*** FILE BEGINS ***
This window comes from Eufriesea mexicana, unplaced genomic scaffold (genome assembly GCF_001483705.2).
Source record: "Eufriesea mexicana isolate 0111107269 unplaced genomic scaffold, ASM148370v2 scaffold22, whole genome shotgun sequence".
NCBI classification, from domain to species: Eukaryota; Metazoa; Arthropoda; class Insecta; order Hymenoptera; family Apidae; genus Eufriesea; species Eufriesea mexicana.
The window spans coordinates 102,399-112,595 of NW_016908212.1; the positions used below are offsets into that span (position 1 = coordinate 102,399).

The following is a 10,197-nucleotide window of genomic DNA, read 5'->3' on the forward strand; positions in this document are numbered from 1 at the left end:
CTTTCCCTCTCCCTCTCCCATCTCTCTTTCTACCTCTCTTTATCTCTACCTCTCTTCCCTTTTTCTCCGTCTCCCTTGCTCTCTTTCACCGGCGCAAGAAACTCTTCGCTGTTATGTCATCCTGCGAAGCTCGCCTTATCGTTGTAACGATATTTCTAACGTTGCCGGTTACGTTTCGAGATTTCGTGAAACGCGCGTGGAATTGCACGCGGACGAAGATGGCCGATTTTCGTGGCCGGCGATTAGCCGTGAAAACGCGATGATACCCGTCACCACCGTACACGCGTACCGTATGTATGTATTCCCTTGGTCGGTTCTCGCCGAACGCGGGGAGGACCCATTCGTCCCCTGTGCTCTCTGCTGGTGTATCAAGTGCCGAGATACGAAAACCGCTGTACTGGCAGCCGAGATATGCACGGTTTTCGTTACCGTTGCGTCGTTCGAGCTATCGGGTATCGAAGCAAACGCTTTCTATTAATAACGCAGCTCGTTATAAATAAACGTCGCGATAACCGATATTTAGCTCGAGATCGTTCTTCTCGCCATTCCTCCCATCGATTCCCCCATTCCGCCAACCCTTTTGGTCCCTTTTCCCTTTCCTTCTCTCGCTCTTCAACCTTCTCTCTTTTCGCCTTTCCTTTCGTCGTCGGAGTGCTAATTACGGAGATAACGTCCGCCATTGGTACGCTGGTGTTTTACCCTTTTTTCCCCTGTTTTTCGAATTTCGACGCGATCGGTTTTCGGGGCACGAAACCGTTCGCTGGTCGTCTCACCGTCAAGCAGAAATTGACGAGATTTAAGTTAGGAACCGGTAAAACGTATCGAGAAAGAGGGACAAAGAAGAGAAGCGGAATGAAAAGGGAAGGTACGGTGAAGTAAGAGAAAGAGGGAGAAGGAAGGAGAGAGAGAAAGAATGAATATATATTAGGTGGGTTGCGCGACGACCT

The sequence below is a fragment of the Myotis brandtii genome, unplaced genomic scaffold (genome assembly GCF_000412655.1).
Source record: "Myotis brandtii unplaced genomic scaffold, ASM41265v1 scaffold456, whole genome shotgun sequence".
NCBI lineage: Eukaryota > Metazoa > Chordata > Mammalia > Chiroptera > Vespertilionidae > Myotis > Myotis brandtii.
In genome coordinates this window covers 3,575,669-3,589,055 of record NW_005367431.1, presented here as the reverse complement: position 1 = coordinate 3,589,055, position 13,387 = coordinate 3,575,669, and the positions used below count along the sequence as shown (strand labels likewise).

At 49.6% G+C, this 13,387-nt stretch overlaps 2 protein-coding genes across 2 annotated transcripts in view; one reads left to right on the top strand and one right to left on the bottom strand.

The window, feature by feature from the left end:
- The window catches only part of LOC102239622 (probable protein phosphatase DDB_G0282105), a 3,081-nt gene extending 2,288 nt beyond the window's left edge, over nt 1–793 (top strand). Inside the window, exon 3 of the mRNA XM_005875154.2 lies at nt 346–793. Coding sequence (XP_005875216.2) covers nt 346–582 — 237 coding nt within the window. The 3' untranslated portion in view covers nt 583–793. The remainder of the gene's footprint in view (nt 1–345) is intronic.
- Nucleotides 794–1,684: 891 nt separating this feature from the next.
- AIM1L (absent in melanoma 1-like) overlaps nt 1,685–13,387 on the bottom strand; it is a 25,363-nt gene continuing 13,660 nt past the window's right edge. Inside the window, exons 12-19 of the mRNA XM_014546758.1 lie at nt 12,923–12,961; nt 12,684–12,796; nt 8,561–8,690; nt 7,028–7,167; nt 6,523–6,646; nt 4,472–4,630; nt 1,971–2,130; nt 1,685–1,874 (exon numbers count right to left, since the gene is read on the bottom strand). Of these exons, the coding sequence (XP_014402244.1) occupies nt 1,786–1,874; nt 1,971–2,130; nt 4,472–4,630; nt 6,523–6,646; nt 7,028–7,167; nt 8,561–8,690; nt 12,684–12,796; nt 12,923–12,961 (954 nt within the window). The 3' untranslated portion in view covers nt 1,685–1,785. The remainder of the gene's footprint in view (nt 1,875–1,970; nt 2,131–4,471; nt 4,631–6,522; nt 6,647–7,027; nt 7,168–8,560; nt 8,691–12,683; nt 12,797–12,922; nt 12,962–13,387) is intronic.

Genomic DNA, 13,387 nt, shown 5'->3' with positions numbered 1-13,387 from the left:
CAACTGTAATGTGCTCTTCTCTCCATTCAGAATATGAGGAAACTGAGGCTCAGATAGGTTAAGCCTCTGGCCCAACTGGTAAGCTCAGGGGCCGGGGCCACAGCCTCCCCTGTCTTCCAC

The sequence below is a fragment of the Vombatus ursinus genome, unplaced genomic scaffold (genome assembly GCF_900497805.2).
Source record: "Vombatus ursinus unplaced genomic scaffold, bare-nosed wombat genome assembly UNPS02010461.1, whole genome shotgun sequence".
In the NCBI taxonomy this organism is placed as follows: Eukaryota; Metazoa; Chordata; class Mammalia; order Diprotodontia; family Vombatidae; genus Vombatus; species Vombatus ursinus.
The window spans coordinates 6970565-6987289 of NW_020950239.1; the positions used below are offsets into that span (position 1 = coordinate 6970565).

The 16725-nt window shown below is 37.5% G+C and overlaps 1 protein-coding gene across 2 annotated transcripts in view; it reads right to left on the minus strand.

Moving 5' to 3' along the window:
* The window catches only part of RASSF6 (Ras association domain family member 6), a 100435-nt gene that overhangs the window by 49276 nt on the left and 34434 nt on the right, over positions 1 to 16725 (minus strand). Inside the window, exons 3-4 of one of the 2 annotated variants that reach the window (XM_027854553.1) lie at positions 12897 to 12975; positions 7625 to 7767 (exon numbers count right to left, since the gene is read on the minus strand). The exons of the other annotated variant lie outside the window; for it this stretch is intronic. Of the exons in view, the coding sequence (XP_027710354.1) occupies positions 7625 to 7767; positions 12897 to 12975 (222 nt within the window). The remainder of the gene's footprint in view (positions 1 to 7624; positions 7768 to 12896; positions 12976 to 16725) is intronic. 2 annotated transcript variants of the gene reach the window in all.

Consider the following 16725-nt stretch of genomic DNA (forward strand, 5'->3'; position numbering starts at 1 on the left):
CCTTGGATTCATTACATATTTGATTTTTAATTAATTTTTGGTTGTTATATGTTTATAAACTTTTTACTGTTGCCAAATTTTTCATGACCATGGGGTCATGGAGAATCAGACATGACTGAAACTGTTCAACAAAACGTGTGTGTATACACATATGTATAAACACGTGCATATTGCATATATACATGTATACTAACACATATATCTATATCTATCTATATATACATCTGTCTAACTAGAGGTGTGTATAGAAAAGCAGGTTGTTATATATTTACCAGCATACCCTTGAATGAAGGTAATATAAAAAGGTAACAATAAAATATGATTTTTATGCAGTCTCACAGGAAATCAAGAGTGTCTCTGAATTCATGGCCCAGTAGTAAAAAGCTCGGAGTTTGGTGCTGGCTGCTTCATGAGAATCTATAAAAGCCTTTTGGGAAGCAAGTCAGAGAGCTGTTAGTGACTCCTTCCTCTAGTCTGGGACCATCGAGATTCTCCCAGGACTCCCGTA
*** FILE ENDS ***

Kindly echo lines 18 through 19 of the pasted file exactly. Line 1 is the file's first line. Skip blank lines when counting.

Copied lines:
The sequence below is a fragment of the Vombatus ursinus genome, unplaced genomic scaffold (genome assembly GCF_900497805.2).
Source record: "Vombatus ursinus unplaced genomic scaffold, bare-nosed wombat genome assembly UNPS02010461.1, whole genome shotgun sequence".